- Colonial Central America
- Colonial Legal History of Peru
- Colonial New Granada
- Colonial Portuguese Amazon Region, from the 17th to 18th C...
- Contemporary Maya, The
- Costa Rica
- Cárdenas and Cardenismo
- Cuban Revolution, The
- Dependency Theory in Latin American History
- Development of Architecture in New Spain, 1500–1810, The
- Development of Painting in Peru, 1520–1820, The
- Drug Trades in Latin America
- Dutch in South America and the Caribbean, The
- Early Colonial Forms of Native Expression in Mexico and Pe...
- Economies from Independence to Industrialization
- Ecuador, La Generación del 30 in
- El Salvador
- Enlightenment and its Visual Manifestations in Spanish Ame...
- Environmental History
- Era of Porfirio Díaz, 1876–1911, The
- Family History
- Film, Science Fiction
- Football (Soccer) in Latin America
- From "National Culture" to the "National Popular" and the ...
- Gaucho Literature
- Gender in Colonial Brazil
- Gender in Postcolonial Latin America
- Guaraní and Their Legacy, The
- Guatemala and Yucatan, Conquest of
- Guatemala City
- Guatemala (Colonial Period)
- Guatemala (Modern & National Period)
- Haitian Revolution, The
- Health and Disease in Modern Latin America, History of
- History, Cultural
- History, Food
- Honor in Latin America to 1900
- Horror in Literature and Film in Latin America
- Human Rights in Latin America
- Immigration in Latin America
- Indigenous Elites in the Colonial Andes
- Indigenous Population and Justice System in Central Mexico...
- Indigenous Voices in Literature
- Japanese Presence in Latin America
- Jewish Presence in Latin America, The
- José María Arguedas and Early 21st Century Cultural and Po...
- Las Casas, Bartolomé de
- Latin American Independence
- Latin American Urbanism, 1850-1950
- Law and Society in Latin America since 1800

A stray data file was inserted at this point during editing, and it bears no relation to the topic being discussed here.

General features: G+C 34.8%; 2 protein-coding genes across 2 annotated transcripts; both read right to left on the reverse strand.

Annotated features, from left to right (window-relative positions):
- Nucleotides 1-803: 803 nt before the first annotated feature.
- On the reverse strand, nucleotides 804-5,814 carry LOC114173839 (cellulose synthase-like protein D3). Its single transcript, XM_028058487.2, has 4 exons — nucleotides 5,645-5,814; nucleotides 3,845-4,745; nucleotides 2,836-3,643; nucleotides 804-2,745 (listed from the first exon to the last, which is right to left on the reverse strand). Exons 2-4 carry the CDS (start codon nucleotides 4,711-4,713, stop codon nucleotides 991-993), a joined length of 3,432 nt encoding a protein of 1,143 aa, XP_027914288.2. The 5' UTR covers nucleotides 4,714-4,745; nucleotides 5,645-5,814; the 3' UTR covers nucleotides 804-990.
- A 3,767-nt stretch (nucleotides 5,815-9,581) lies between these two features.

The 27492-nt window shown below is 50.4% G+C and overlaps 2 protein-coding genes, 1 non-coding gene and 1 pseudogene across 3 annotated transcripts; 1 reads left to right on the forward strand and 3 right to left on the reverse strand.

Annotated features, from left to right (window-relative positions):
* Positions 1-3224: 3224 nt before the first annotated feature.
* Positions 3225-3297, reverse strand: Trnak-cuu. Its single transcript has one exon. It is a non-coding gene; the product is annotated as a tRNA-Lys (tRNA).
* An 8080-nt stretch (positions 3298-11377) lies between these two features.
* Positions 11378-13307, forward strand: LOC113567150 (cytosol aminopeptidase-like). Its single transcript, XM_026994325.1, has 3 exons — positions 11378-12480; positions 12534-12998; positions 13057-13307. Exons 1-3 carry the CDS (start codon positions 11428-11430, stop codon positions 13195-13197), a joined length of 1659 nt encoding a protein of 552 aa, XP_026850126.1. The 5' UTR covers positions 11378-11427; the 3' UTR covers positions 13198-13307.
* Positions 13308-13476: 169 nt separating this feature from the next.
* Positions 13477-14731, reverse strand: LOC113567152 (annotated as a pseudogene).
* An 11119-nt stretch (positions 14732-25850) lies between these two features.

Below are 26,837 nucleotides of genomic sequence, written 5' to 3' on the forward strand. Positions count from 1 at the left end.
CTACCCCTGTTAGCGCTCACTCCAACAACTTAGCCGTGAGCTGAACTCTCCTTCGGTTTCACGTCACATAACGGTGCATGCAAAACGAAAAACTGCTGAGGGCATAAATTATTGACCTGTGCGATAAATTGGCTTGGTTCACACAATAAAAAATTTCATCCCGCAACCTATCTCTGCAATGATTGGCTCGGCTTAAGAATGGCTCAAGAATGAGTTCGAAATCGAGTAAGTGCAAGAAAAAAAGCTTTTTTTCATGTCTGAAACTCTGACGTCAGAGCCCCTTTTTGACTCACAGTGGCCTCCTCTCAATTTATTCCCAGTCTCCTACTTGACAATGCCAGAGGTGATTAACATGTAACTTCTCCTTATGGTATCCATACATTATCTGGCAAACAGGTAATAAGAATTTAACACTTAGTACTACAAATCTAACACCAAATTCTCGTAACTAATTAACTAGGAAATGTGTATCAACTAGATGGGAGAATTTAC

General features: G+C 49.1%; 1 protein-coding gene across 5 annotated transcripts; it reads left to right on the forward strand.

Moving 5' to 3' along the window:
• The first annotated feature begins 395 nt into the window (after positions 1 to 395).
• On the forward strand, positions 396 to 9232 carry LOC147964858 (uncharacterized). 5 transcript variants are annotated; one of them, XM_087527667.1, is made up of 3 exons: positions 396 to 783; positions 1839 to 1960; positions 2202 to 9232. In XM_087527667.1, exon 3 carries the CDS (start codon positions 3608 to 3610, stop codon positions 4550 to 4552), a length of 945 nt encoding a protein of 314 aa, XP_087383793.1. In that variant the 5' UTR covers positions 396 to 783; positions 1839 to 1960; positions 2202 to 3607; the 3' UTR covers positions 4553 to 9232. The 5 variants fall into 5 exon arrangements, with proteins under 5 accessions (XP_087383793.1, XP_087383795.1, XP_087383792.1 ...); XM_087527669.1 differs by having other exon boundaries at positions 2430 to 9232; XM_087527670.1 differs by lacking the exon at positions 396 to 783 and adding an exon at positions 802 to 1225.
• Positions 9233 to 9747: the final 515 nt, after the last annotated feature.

- Legal History of New Spain, 16th-17th Centuries
- Legal History of the State and Church in 18th Century New ...
- Literature, Argentinian
- Machado de Assis
- Magical Realism
- Maroon Societies in Latin America
- Martí, José, and Cuba
- Mestizaje and the Legacy of José María Arguedas
- Mexican Nationalism
- Mexican Revolution, 1910–1940, The
- Mexican-US Relations
- Mexico, Conquest of
- Mexico, Education in
- Migration to the United States
- Military and Modern Latin America, The
- Military Government in Latin America, 1959–1990
- Military Institution in Colonial Latin America, The
- Modern Decorative Arts and Design, 1900–2000
- Modern Populism in Latin America
- Modernity and Decoloniality
- Musical Tradition in Latin America, The
- Native Presence in Postconquest Central Peru
- New Conquest History and the New Philology in Colonial Mes...
- New Left in Latin America, The
- Novel, Chronology of the Venezuelan
- Novel of the Mexican Revolution, The
- Novel, 19th Century Haitian
- Novel, The Colombian
- Oaxaca, Conquest and Colonial
- Painting in New Spain, 1521–1820
- Paraguayan War (War of the Triple Alliance)
- Pastoralism in the Andes
- Paz, Octavio
- Perón and Peronism
- Peru, Colonial
- Peru, Conquest of
- Peru, Slavery in
- Philippines Under Spanish Rule, 1571-1898
- Photography in the History of Race and Nation
- Political Exile in Latin America
- Ponce de León
- Popular Culture and Globalization
- Popular Movements in 19th-Century Latin America
- Post Conquest Aztecs
- Post-Conquest Demographic Collapse
- Poverty in Latin America
- Preconquest Incas
- Pre-conquest Mesoamerican States, The
- Pre-Revolutionary Mexico, State and Nation Formation in
- Printing and the Book
- Prints and the Circulation of Colonial Images
- Protestantism in Latin America
- Puerto Rican Literature
- Religions in Latin America
- Revolution and Reaction in Central America
- Rosas, Juan Manuel de
- Sandinista Revolution and the FSLN, The
- Santo Domingo
- Science and Empire in the Iberian Atlantic
- Sexualities in Latin America and the Caribbean
- Slavery in Brazil
- São Paulo
- Spanish American Arab Literature
- Spanish and Portuguese Trade, 1500–1750
- Spanish Caribbean In The Colonial Period, The
- Spanish Colonial Decorative Arts, 1500-1825
- Spanish Florida
- Spiritual Conquest of Latin America, The
- Telenovelas and Melodrama in Latin America
- Textile Traditions of the Andes
- 16th-Century New Spain
- Transculturation and Literature
- Trujillo, Rafael
- Tupac Amaru Rebellion, The
- United States and Castro's Cuba in the Cold War, The
- United States and the Guatemalan Revolution, The
- United States Invasion of the Dominican Republic, 1961–196...
- Urban History
- Urbanization in the 20th Century, Latin America’s
- U.S.-Latin American Relations During the Cold War
- Vargas, Getúlio
- Venezuelan Literature
- Women and Labor in 20th-Century Latin America
- Women in Colonial Latin American History
- Women in Modern Latin American History
- Zapatista Rebellion in Chiapas